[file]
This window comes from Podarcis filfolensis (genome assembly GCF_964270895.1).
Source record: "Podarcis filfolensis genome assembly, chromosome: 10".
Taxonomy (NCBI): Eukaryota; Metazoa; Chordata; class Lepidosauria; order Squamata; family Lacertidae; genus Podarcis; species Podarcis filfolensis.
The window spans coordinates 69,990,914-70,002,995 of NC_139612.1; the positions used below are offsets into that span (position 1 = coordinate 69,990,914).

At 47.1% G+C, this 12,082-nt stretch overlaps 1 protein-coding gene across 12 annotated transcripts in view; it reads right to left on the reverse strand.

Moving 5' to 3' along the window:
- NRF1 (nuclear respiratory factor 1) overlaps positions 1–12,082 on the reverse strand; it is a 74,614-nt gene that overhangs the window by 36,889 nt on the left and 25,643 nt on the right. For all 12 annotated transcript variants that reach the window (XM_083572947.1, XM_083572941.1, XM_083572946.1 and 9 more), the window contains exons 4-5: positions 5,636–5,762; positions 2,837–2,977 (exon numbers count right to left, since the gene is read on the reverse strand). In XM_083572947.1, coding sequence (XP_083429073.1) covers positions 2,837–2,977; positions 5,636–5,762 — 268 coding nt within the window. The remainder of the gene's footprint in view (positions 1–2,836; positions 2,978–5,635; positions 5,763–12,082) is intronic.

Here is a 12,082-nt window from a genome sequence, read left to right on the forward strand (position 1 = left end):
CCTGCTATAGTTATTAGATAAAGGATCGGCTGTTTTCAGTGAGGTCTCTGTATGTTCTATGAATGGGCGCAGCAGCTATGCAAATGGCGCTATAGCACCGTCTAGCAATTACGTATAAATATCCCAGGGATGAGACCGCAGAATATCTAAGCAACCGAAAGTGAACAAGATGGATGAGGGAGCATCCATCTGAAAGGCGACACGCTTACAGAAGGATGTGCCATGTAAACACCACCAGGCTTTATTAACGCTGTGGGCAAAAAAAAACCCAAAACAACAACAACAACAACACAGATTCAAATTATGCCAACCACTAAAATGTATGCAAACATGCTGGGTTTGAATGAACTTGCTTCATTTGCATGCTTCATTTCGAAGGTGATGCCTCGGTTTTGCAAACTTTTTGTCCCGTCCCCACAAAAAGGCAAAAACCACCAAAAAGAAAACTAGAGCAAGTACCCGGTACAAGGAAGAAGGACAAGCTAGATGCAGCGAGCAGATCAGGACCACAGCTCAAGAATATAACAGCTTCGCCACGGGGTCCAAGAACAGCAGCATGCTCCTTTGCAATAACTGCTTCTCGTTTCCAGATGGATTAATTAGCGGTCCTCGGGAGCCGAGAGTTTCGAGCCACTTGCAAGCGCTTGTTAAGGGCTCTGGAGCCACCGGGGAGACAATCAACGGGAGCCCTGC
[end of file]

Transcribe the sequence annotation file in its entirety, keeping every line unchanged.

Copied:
This window comes from Podarcis filfolensis (genome assembly GCF_964270895.1).
Source record: "Podarcis filfolensis genome assembly, chromosome: 10".
Taxonomy (NCBI): Eukaryota; Metazoa; Chordata; class Lepidosauria; order Squamata; family Lacertidae; genus Podarcis; species Podarcis filfolensis.
The window spans coordinates 69,990,914-70,002,995 of NC_139612.1; the positions used below are offsets into that span (position 1 = coordinate 69,990,914).

At 47.1% G+C, this 12,082-nt stretch overlaps 1 protein-coding gene across 12 annotated transcripts in view; it reads right to left on the reverse strand.

Moving 5' to 3' along the window:
- NRF1 (nuclear respiratory factor 1) overlaps positions 1–12,082 on the reverse strand; it is a 74,614-nt gene that overhangs the window by 36,889 nt on the left and 25,643 nt on the right. For all 12 annotated transcript variants that reach the window (XM_083572947.1, XM_083572941.1, XM_083572946.1 and 9 more), the window contains exons 4-5: positions 5,636–5,762; positions 2,837–2,977 (exon numbers count right to left, since the gene is read on the reverse strand). In XM_083572947.1, coding sequence (XP_083429073.1) covers positions 2,837–2,977; positions 5,636–5,762 — 268 coding nt within the window. The remainder of the gene's footprint in view (positions 1–2,836; positions 2,978–5,635; positions 5,763–12,082) is intronic.

Here is a 12,082-nt window from a genome sequence, read left to right on the forward strand (position 1 = left end):
CCTGCTATAGTTATTAGATAAAGGATCGGCTGTTTTCAGTGAGGTCTCTGTATGTTCTATGAATGGGCGCAGCAGCTATGCAAATGGCGCTATAGCACCGTCTAGCAATTACGTATAAATATCCCAGGGATGAGACCGCAGAATATCTAAGCAACCGAAAGTGAACAAGATGGATGAGGGAGCATCCATCTGAAAGGCGACACGCTTACAGAAGGATGTGCCATGTAAACACCACCAGGCTTTATTAACGCTGTGGGCAAAAAAAAACCCAAAACAACAACAACAACAACACAGATTCAAATTATGCCAACCACTAAAATGTATGCAAACATGCTGGGTTTGAATGAACTTGCTTCATTTGCATGCTTCATTTCGAAGGTGATGCCTCGGTTTTGCAAACTTTTTGTCCCGTCCCCACAAAAAGGCAAAAACCACCAAAAAGAAAACTAGAGCAAGTACCCGGTACAAGGAAGAAGGACAAGCTAGATGCAGCGAGCAGATCAGGACCACAGCTCAAGAATATAACAGCTTCGCCACGGGGTCCAAGAACAGCAGCATGCTCCTTTGCAATAACTGCTTCTCGTTTCCAGATGGATTAATTAGCGGTCCTCGGGAGCCGAGAGTTTCGAGCCACTTGCAAGCGCTTGTTAAGGGCTCTGGAGCCACCGGGGAGACAATCAACGGGAGCCCTGC